At the other end of the spectrum, though just as exciting, are the five individuals that make up the band called MiniBoone.  Sure – they have glasses and beards and at first glance can easily be mistaken for the thousands of other try-hards who make noise in Williamsburg. What’s the difference?  Amazing songs and incendiary live performances. MiniBoone absolutely takes over when they play.  No doubt about it.  With three singers who switch instruments throughout their set and a non-stop pounding rhythm section, it’s one of the best examples I’ve ever witnessed of controlled chaos.  Someone described them as if the Talking Heads and Queen got together to make a band. They recently seem to be winning the hearts of the local press and blogs in New York, and justly so.

Electro rock is strong in New York. So many people seem to believe that owning both a laptop and also a guitar makes you a band.  Maybe it does.  Mostly, however, it sucks. Some, though, are outstanding.  Brooklyn’s Sleighbells make a very healthy mix of raw guitars, heavy crunched-out beats and pitch perfect vocals from chanteuse Alexis Krauss. The electro inspired group Sensual Harassment makes what’s referred to in some circles as ‘cold wave.’ That’s just another term for saying they sound like Depeche Mode. Which they do. Fortunately they do it quite well.  It’s synthesizers galore.  Also up-and-coming is a duo known as MKNG FRNDZ.  Imagine a lo-fi Laurie Anderson and Le Tigre meet Missy Elliot and Lene Lovich in a lesbian bar. Great image? I’m sure they have a lot more in store for us in the future.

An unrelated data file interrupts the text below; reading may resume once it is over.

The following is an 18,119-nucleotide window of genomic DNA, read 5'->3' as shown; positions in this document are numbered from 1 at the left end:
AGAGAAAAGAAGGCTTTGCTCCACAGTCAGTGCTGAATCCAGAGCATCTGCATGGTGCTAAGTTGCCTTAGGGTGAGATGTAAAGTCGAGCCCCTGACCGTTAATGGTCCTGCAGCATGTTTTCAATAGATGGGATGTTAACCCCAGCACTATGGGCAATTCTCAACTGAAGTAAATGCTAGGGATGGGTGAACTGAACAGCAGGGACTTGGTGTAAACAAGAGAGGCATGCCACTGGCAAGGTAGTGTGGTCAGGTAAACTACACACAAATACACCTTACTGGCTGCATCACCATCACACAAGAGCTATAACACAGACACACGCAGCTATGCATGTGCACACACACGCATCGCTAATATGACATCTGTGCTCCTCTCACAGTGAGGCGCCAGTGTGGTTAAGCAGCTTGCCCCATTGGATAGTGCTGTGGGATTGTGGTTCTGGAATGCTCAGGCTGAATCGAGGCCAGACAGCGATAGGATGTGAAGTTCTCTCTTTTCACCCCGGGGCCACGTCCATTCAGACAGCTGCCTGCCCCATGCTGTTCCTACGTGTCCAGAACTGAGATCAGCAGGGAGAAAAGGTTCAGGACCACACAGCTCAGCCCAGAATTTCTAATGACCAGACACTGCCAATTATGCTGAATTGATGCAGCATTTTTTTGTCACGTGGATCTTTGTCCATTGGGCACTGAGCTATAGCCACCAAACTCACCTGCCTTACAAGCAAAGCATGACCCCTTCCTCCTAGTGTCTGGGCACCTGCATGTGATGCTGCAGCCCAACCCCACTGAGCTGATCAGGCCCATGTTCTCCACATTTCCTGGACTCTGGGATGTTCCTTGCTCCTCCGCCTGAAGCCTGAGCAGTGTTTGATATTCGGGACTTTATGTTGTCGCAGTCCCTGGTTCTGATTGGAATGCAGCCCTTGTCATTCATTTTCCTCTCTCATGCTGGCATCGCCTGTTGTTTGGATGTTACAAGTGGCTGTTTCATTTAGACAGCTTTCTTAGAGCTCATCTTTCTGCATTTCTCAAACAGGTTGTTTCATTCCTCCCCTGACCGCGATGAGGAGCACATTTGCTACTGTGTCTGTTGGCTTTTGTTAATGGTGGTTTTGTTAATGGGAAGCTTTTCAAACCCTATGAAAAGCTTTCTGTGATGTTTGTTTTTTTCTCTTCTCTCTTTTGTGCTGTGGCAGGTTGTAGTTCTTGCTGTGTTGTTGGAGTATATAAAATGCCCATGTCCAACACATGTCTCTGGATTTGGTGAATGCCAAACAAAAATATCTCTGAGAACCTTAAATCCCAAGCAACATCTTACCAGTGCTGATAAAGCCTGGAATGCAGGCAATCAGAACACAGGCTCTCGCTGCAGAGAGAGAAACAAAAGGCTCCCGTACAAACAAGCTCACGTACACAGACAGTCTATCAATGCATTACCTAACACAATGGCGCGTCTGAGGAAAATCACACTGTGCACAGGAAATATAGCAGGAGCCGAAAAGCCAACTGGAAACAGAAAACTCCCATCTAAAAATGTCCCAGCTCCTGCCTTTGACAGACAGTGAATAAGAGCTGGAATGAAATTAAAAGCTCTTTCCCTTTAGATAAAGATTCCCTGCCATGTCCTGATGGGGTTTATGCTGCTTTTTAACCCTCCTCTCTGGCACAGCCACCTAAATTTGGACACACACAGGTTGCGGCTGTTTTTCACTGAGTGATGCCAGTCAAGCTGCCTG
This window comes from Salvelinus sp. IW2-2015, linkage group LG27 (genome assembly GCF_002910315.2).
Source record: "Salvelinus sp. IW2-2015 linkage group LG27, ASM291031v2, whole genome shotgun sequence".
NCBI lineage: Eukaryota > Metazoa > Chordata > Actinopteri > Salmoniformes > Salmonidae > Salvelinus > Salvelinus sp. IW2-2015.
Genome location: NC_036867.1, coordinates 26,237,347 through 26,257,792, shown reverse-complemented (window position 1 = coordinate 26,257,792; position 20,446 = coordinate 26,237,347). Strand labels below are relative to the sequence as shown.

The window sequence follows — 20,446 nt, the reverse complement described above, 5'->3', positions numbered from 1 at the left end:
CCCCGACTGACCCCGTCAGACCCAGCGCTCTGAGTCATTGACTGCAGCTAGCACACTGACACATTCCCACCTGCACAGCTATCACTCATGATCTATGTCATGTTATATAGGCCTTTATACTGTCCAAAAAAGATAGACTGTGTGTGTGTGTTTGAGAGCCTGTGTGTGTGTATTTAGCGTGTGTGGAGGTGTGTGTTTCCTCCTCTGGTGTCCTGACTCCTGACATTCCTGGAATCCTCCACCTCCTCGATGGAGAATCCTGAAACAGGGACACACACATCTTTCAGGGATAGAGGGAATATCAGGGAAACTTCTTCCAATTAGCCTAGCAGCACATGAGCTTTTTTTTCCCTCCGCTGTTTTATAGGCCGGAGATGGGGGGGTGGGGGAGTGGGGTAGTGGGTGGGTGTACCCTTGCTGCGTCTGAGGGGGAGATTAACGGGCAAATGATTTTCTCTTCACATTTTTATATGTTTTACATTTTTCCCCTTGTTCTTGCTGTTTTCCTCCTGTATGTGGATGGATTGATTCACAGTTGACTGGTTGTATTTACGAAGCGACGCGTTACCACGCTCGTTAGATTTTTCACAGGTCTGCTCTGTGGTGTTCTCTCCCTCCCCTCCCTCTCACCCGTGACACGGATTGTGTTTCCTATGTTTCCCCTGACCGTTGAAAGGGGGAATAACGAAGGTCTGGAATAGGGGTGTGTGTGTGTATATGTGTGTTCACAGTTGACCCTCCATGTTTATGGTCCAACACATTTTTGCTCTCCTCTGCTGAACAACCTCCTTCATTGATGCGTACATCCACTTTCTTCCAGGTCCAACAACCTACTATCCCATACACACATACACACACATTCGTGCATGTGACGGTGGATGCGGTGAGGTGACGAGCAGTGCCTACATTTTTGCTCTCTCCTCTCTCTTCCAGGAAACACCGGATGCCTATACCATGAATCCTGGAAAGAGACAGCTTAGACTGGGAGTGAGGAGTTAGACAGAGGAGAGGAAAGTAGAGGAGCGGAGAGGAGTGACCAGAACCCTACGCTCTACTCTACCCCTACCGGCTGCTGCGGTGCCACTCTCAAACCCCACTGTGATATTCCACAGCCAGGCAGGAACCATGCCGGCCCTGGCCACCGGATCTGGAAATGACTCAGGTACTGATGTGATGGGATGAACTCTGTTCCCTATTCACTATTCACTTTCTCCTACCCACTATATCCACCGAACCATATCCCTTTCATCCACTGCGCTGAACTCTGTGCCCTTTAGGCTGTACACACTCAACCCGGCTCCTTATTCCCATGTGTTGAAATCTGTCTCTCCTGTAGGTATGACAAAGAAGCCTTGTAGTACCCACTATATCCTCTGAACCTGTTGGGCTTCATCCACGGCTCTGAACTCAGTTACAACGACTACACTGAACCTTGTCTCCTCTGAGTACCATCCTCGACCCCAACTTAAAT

Down in the dark world of metal, there lurk a few interesting curiosities. Brooklyn based trio Tombs sound like a metal version of Unsane – noisy and relentless with touches of Godflesh-like vocals thrown in for good measure.  Black Anvil play their own version of American Black Metal meets New York Hardcore.  This makes sense because the members were all once in NYHC bands.  They’re certainly more listenable to than most of their contemporaries.  It must be their punk rock upbringing.

Too extreme for your tastes? Fair enough. Straight up rock and roll, believe it or not, is something of a rare commodity nowadays. But there are some bands here that fit the bill perfectly.  The Bamboo Kids grew up together in some poxy little suburb in central New Jersey. After finding themselves in New York, they also found their sound. Think the Clash and the Damned filtered through their hometown hero, Bruce Springsteen.  Believe it or not, this works quite well. Especially since the songs are filled with hooks.  Need more hooks?  Look no further than The Walk Ons.  Their new CDEP, We Did This On Purpose, combines the melodiousness of, say, Weezer and Pixes with a healthy dose of Bloc Party, too.  You like that?  Of course.

In the end you can’t help but dig this scene. New York may not be what it was, the good ol’ venues are gone, high rise condos have colonized the Lower East Side, but you can still count on some select basements to stay dammed loud.